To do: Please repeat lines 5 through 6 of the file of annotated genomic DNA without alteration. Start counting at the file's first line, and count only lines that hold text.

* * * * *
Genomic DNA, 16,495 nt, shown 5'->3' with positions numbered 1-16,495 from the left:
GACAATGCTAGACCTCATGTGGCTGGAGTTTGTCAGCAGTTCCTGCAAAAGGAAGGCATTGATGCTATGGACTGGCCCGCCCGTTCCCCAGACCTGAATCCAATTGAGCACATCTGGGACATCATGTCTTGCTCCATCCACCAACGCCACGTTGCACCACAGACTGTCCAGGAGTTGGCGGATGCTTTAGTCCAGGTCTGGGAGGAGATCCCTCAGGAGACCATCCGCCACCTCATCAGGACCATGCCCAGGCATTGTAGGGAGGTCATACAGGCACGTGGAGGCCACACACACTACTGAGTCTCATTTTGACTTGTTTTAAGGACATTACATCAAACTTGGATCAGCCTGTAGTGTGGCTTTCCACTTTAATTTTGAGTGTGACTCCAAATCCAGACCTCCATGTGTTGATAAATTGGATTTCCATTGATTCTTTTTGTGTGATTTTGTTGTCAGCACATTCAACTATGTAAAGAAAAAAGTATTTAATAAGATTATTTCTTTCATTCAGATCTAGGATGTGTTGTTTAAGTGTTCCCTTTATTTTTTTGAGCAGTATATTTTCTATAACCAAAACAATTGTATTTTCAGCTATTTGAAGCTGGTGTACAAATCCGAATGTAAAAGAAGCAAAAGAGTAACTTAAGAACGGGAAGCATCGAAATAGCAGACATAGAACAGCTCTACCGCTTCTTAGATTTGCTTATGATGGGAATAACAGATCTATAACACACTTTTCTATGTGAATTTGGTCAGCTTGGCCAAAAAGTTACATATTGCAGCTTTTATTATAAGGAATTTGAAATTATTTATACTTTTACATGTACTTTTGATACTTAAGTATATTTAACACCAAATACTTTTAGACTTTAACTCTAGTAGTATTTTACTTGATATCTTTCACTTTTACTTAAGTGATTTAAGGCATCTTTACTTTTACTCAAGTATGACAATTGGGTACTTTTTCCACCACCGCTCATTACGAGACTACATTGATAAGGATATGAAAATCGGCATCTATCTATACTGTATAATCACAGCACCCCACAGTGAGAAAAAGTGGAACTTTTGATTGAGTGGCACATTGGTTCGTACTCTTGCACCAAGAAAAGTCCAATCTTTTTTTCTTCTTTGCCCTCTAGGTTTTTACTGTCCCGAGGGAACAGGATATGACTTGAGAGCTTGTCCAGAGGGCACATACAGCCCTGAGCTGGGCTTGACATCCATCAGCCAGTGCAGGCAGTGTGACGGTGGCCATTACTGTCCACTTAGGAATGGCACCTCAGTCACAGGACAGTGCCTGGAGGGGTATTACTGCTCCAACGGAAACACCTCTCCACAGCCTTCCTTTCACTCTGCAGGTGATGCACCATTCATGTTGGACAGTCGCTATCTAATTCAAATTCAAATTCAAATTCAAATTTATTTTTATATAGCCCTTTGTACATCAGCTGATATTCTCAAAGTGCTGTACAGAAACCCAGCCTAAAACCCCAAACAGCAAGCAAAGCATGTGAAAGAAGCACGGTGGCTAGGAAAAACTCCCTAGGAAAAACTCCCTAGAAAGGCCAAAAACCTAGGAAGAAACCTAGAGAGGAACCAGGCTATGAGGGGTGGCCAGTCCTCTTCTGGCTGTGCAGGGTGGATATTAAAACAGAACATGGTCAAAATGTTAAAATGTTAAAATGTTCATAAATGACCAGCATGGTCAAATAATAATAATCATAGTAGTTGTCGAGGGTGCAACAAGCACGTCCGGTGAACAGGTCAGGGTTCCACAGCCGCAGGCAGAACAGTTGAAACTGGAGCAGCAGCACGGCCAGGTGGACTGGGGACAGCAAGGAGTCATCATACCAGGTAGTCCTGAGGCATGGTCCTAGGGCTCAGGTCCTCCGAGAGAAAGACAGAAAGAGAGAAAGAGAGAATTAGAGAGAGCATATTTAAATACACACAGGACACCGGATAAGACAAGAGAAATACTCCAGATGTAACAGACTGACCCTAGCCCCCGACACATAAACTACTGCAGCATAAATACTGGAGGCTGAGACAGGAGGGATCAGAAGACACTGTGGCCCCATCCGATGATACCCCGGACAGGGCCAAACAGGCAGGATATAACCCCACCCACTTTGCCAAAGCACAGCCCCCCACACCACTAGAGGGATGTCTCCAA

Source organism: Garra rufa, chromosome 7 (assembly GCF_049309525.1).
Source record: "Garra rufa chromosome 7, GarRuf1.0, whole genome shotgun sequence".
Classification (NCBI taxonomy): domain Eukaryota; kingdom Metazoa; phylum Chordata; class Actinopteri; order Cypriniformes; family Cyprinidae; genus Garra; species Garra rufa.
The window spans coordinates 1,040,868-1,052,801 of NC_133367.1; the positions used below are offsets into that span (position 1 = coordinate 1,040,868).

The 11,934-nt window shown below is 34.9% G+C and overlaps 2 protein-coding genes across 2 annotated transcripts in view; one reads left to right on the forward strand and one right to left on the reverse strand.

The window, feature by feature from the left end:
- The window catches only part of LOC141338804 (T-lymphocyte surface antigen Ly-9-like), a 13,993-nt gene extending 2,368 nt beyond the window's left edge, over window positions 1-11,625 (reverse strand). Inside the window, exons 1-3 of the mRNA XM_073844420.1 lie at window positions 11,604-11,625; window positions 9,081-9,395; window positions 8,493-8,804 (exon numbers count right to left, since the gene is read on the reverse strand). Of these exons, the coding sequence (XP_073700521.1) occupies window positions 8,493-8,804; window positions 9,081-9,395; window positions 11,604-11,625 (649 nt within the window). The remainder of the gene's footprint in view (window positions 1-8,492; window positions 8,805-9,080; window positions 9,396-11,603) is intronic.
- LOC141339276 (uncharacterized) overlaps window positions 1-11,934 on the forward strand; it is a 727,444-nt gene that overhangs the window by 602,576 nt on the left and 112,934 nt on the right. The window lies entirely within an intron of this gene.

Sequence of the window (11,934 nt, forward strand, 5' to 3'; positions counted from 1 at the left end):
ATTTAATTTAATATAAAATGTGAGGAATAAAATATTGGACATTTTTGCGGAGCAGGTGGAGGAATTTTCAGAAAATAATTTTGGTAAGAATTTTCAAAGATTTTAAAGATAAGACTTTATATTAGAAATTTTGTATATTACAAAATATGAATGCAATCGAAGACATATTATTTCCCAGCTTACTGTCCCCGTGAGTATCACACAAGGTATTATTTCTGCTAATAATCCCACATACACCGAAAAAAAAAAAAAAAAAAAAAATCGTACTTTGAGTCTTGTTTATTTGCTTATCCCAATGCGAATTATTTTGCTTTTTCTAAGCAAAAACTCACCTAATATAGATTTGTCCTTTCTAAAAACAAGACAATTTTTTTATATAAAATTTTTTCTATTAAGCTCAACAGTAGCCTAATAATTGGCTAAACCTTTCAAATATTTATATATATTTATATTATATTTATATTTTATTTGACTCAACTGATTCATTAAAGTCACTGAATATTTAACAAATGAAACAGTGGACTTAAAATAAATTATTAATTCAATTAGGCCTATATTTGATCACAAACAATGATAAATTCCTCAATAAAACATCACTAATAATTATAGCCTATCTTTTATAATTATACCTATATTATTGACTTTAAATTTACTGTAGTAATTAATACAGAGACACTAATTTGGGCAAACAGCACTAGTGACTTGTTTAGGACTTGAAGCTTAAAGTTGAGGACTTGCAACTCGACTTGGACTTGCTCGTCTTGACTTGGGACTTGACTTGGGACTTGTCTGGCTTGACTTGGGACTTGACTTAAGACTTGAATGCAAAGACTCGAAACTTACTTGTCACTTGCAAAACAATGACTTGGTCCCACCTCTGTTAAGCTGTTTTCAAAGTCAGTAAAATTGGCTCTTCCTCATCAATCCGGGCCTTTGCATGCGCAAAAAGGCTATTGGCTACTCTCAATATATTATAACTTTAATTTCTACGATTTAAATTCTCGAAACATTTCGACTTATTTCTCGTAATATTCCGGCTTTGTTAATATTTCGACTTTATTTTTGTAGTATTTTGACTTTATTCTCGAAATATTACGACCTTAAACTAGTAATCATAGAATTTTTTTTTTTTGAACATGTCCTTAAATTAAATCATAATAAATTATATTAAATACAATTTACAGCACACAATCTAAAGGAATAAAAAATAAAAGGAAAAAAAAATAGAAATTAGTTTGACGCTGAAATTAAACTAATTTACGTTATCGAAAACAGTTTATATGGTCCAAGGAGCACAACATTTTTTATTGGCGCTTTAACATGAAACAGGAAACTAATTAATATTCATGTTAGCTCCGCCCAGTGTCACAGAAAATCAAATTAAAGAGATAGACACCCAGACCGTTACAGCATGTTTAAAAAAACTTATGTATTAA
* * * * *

Classification (NCBI taxonomy): domain Eukaryota; kingdom Metazoa; phylum Chordata; class Actinopteri; order Cypriniformes; family Cyprinidae; genus Garra; species Garra rufa.
The window spans coordinates 1,040,868-1,052,801 of NC_133367.1; the positions used below are offsets into that span (position 1 = coordinate 1,040,868).